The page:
Intelligence 2E

foundations of computational agents

Depth-first branch-and-bound search is a way to combine the space saving of depth-first search with heuristic information for finding optimal paths. It is particularly applicable when there are many paths to a goal. As in ${A}^{*}$ search, the heuristic function $h(n)$ is non-negative and less than or equal to the cost of a lowest-cost path from $n$ to a goal node.

The idea of a branch-and-bound search is to maintain the lowest-cost path to a goal found so far, and its cost. Suppose this cost is bound. If the search encounters a path $p$ such that $\text{cost}(p)+h(p)\ge \text{bound}$, path $p$ can be pruned. If a non-pruned path to a goal is found, it must be better than the previous best path. This new solution is remembered and bound is set to the cost of this new solution. The searcher then proceeds to search for a better solution.

Branch-and-bound search generates a sequence of ever-improving solutions. The final solution found is the optimal solution.

Branch-and-bound search is typically used with depth-first search, where the space saving of the depth-first search can be achieved. It can be implemented similarly to depth-bounded search, but where the bound is in terms of path cost and reduces as shorter paths are found. The algorithm remembers the lowest-cost path found and returns this path when the search finishes.

The algorithm is shown in Figure 3.12. The internal procedure cbsearch, for cost-bounded search, uses the global variables to provide information to the main procedure.

Initially, bound can be set to infinity, but it is often useful to set it to an overestimate, ${\text{bound}}_{0}$, of the path cost of an optimal solution. This algorithm will return an optimal solution – a lowest-cost path from the start node to a goal node – if there is a solution with cost less than the initial bound ${\text{bound}}_{0}$.

If the initial bound is slightly above the cost of a lowest-cost path, this algorithm can find an optimal path expanding no more arcs than ${A}^{*}$ search without multiple-path pruning. This happens when the initial bound is such that the algorithm prunes any path that has a higher cost than a lowest-cost path. Once it has found a path to the goal, it only explores paths whose $f$-value is lower than the path found. These are exactly the paths that ${A}^{*}$ explores when it finds one solution.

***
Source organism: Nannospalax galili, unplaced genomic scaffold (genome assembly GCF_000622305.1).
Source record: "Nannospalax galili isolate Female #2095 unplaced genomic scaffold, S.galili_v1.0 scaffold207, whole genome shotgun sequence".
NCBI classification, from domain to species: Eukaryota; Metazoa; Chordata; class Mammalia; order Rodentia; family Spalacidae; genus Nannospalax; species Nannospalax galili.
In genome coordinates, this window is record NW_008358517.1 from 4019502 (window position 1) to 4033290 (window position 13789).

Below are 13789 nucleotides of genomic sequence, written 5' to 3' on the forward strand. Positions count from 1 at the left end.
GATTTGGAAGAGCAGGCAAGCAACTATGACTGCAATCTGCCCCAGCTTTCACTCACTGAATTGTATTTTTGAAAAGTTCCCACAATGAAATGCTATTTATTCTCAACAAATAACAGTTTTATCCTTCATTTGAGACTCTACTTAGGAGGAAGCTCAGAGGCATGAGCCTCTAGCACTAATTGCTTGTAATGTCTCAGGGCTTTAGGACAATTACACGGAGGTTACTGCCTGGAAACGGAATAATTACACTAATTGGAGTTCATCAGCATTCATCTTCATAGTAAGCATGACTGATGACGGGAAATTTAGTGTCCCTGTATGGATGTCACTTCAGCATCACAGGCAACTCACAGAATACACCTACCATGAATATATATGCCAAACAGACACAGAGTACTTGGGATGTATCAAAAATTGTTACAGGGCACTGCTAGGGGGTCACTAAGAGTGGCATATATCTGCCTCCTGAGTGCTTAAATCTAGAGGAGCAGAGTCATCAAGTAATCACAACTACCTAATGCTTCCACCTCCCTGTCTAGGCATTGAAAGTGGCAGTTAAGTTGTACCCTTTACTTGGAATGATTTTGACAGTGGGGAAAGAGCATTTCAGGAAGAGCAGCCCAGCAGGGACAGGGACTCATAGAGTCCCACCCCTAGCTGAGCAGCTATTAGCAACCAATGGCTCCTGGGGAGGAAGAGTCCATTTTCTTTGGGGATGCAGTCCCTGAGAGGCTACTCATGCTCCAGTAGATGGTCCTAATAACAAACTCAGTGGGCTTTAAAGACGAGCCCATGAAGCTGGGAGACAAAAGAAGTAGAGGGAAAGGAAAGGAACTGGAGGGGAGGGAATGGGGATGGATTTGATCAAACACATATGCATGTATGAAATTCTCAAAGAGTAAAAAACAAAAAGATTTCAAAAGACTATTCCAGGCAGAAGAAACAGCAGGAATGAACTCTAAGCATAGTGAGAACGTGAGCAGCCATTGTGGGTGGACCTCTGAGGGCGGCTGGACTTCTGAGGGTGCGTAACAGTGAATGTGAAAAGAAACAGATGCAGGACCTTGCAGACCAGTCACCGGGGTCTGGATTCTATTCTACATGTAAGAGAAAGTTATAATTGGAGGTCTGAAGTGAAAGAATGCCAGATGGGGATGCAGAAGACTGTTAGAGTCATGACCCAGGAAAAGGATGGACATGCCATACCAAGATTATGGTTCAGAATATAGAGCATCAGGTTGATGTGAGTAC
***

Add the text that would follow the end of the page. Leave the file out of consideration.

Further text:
If it returns $\perp $ when ${\text{bound}}_{0}=\mathrm{\infty}$, there are no solutions. If it returns $\perp $ when ${\text{bound}}_{0}$ is some finite value, it means no solution exists with cost less than ${\text{bound}}_{0}$. This algorithm can be combined with iterative deepening to increase the bound until either a solution is found or it can show there is no solution, using a method such as the use of hit_depth_bound in Figure 3.8. See Exercise 13.

Consider the tree-shaped graph in Figure 3.13. The goal nodes are shaded. Suppose that each arc has cost 1, and there is no heuristic information (i.e., ${h}{\mathit{}}{\mathrm{(}}{n}{\mathrm{)}}{\mathrm{=}}{\mathrm{0}}$ for each node ${n}$). In the algorithm, suppose ${b}{\mathit{}}{o}{\mathit{}}{u}{\mathit{}}{n}{\mathit{}}{{d}}_{{\mathrm{0}}}{\mathrm{=}}{\mathrm{\infty}}$ and the depth-first search always selects the leftmost child first. This figure shows the order in which the nodes are checked to determine if they are a goal node. The nodes that are not numbered are not checked for being a goal node.

The subtree under the node numbered “5” does not have a goal and is explored fully (or up to depth ${b}{\mathit{}}{o}{\mathit{}}{u}{\mathit{}}{n}{\mathit{}}{{d}}_{{\mathrm{0}}}$ if it had a finite value). The ninth node checked is a goal node. It has a path cost of 5, and so the bound is set to 5. From then on, only paths with a cost of less than 5 are checked for being a solution. The fifteenth node checked is also a goal. It has a path cost of 3, and so the bound is reduced to 3. There are no other goal nodes found, and so the path to the node labeled 15 is returned. It is an optimal path. There is another optimal path that is pruned; the algorithm never checks the children of the node labeled with 18.

If there were heuristic information, it could also be used to prune parts of the search space, as in ${{A}}^{{\mathrm{*}}}$ search.

Cycle pruning works well with depth-first branch and bound. Multiple-path pruning is not appropriate for depth-first branch and bound because storing the explored set defeats the space saving of the depth-first search. It is possible to have a bounded size explored set, for example, by only keeping the newest elements, which will enable some pruning.